PHOENIX — As the nation deals with an air traffic controller shortage, some qualified candidates are not getting hired to fill those positions.
Officials said Arizona State University’s air traffic management program has seen its enrollment numbers drop 50 percent. That is due to new hiring procedures put in place last year by the Federal Aviation Administration.
Until recently, students who attended an FAA-approved college training initiative program like the one at ASU were shown preference in the controller hiring process. Now, those students are in the same applicant pool as anyone from the general public who applies for a controller job.
Anyone who applies to be an air traffic controller must pass a biographical assessment, which factors in character qualities and work habits when deciding who moves on in the hiring process. The FAA said 28,000 candidates applied in 2014, with approximately 2200 passing the test.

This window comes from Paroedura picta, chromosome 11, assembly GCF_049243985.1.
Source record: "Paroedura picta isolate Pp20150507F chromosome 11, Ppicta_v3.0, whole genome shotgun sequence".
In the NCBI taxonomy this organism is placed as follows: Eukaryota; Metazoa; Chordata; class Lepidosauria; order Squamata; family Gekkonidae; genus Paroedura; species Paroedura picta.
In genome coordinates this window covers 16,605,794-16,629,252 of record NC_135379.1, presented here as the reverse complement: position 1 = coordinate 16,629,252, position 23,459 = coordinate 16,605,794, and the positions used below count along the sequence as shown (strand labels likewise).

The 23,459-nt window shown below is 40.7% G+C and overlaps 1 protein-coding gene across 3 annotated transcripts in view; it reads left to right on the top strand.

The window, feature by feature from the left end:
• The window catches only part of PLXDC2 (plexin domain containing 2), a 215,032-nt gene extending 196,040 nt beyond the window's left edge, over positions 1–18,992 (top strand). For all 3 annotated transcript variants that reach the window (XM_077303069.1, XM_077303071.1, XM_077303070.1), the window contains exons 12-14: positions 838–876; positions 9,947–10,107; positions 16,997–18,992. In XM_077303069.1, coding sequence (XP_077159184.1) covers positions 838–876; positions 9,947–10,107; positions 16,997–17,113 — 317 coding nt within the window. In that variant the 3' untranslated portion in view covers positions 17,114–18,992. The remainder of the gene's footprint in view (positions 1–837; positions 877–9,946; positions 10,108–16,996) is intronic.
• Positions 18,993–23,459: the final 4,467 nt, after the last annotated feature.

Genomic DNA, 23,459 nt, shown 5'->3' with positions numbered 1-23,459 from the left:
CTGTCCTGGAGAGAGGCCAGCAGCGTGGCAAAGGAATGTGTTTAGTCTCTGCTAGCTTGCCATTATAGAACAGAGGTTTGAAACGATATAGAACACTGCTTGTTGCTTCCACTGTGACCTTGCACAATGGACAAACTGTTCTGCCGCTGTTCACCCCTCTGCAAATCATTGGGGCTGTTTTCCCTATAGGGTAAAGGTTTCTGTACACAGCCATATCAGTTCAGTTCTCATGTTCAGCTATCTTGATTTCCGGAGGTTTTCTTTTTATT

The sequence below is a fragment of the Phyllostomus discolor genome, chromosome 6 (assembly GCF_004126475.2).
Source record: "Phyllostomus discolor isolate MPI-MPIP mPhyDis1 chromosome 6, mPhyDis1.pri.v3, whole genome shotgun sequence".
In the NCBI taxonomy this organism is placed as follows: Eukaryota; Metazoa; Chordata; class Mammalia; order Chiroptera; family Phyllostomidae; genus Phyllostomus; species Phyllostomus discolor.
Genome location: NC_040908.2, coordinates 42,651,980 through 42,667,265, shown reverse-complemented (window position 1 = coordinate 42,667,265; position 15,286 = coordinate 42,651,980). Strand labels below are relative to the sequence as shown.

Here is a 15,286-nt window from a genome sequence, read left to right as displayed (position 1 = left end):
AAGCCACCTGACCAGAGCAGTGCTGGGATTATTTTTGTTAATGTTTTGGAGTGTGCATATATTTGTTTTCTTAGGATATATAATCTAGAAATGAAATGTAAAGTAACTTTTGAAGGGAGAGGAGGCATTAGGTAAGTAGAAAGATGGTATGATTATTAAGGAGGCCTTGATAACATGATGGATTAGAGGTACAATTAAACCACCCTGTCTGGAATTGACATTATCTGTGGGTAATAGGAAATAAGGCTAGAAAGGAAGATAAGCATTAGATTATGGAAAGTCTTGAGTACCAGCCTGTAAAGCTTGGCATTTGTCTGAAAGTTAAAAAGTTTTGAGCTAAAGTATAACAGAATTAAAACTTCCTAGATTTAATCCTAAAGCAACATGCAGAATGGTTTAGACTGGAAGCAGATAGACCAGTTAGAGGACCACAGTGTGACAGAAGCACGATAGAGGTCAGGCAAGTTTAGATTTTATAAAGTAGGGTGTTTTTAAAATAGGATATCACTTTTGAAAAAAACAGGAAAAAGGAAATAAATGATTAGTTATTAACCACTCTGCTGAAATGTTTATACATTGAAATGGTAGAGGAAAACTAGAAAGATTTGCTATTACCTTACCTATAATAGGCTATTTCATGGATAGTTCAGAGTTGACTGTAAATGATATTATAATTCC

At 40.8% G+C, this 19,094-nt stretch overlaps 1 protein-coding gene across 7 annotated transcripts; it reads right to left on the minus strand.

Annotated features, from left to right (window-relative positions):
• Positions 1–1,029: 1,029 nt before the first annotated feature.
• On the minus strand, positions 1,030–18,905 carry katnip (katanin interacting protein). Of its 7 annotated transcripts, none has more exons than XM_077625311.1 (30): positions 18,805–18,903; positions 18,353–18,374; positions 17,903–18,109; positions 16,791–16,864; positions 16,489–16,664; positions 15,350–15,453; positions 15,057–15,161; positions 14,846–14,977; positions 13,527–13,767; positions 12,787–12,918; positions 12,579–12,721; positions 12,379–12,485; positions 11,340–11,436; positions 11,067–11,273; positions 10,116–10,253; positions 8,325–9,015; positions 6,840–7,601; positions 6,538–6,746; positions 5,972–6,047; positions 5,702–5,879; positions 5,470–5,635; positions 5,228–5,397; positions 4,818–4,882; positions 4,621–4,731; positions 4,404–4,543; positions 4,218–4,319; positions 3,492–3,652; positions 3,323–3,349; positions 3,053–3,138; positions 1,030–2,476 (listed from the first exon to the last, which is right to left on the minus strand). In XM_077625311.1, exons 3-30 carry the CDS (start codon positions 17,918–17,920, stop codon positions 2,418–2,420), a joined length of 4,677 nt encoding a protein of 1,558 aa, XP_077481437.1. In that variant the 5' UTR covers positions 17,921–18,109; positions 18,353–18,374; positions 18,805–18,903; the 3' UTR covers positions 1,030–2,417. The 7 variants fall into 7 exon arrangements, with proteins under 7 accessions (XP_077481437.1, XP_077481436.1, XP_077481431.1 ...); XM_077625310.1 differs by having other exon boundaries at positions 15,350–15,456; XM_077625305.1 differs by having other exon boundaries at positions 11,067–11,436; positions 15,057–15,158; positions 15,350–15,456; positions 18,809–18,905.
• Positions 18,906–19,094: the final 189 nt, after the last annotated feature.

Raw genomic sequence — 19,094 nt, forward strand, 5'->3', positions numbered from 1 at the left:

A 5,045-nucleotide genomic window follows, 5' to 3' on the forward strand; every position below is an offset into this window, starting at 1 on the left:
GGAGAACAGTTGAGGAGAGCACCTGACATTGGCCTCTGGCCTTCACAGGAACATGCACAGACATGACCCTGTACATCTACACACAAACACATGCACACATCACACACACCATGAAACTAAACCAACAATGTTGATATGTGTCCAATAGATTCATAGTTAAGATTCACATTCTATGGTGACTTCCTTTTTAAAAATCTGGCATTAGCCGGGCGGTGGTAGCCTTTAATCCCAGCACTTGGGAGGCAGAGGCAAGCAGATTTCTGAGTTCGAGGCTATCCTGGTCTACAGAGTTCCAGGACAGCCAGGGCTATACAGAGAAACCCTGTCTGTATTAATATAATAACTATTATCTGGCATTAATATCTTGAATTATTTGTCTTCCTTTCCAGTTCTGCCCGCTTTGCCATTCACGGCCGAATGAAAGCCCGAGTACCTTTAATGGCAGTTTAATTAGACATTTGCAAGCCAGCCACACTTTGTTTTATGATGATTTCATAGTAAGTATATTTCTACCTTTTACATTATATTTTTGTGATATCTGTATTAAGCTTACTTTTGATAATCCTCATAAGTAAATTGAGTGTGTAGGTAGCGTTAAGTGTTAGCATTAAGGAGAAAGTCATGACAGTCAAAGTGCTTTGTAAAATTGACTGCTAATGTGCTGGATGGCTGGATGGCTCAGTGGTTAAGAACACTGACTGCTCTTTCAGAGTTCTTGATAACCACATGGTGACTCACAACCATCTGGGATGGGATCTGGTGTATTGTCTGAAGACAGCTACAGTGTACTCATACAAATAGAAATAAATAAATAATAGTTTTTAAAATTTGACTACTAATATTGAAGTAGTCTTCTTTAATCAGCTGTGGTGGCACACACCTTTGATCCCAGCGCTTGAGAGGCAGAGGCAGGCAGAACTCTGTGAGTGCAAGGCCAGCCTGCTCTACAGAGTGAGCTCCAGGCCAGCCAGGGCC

The FAA said it changed the hiring procedure to increase objectivity when assessing potential candidates. ASU air traffic management professor Verne Latham said it has been frustrating for program graduates who can’t land a job.
“They started the program (at ASU) before the FAA out of the blue decided to cease [a] separate application process for CTI graduates,” he said.
Latham said some of the FAA-approved CTI schools across the country had to shut down after the change in hiring procedures. He said he hopes the FAA will eventually change the way it hires controllers.
“If the pressure is kept up by the media, by congress, by the public, I think the FAA would at some point, potentially go back to some type of preference for CTI graduates,” he said.
Last week, the National Air Traffic Controllers Association said if the controller shortage continues, widespread flight delays could affect travelers in the future. The union said that controllers at the country’s busiest airports are working six-day weeks.
The FAA said it plans to hire controllers at an increased rate to meet its staffing targets.
- Scottsdale-based cryptocurrency Dash grants ASU $350K
- Theater group helps immigrant and refugee students share their stories
- Sen. Jeff Flake: Democrats moving forward ‘in good faith’ on DACA deal
- Former Mill Avenue arcade bar Endgame gets new spot, to reopen
- ASU’s online business school’s MBA program named top 5 in nation